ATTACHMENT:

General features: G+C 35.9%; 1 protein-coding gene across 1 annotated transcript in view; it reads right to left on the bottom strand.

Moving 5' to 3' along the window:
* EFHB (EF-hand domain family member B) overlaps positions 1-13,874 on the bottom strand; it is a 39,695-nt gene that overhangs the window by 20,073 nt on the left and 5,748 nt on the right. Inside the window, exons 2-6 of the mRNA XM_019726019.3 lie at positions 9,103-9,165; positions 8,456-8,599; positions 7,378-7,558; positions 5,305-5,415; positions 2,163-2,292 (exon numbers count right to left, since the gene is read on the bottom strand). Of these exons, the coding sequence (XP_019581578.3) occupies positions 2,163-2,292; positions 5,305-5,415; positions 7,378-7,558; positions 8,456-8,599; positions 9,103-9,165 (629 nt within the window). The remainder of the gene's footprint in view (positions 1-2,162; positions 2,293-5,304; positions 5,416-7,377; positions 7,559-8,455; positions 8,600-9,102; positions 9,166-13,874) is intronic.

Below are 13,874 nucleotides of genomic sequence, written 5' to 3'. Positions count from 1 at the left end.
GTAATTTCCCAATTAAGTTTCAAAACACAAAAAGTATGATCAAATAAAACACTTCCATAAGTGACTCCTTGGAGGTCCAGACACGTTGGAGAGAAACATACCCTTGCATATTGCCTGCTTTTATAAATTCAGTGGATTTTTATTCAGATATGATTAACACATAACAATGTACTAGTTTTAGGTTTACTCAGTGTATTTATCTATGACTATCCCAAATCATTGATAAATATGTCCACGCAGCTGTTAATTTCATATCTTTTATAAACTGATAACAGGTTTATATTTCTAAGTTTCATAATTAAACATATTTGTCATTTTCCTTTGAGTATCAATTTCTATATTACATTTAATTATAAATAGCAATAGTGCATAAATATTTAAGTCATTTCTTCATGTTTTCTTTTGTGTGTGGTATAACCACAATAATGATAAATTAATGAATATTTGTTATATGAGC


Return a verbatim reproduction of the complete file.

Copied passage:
General features: G+C 35.9%; 1 protein-coding gene across 1 annotated transcript in view; it reads right to left on the bottom strand.

Moving 5' to 3' along the window:
* EFHB (EF-hand domain family member B) overlaps positions 1-13,874 on the bottom strand; it is a 39,695-nt gene that overhangs the window by 20,073 nt on the left and 5,748 nt on the right. Inside the window, exons 2-6 of the mRNA XM_019726019.3 lie at positions 9,103-9,165; positions 8,456-8,599; positions 7,378-7,558; positions 5,305-5,415; positions 2,163-2,292 (exon numbers count right to left, since the gene is read on the bottom strand). Of these exons, the coding sequence (XP_019581578.3) occupies positions 2,163-2,292; positions 5,305-5,415; positions 7,378-7,558; positions 8,456-8,599; positions 9,103-9,165 (629 nt within the window). The remainder of the gene's footprint in view (positions 1-2,162; positions 2,293-5,304; positions 5,416-7,377; positions 7,559-8,455; positions 8,600-9,102; positions 9,166-13,874) is intronic.

Below are 13,874 nucleotides of genomic sequence, written 5' to 3'. Positions count from 1 at the left end.
GTAATTTCCCAATTAAGTTTCAAAACACAAAAAGTATGATCAAATAAAACACTTCCATAAGTGACTCCTTGGAGGTCCAGACACGTTGGAGAGAAACATACCCTTGCATATTGCCTGCTTTTATAAATTCAGTGGATTTTTATTCAGATATGATTAACACATAACAATGTACTAGTTTTAGGTTTACTCAGTGTATTTATCTATGACTATCCCAAATCATTGATAAATATGTCCACGCAGCTGTTAATTTCATATCTTTTATAAACTGATAACAGGTTTATATTTCTAAGTTTCATAATTAAACATATTTGTCATTTTCCTTTGAGTATCAATTTCTATATTACATTTAATTATAAATAGCAATAGTGCATAAATATTTAAGTCATTTCTTCATGTTTTCTTTTGTGTGTGGTATAACCACAATAATGATAAATTAATGAATATTTGTTATATGAGC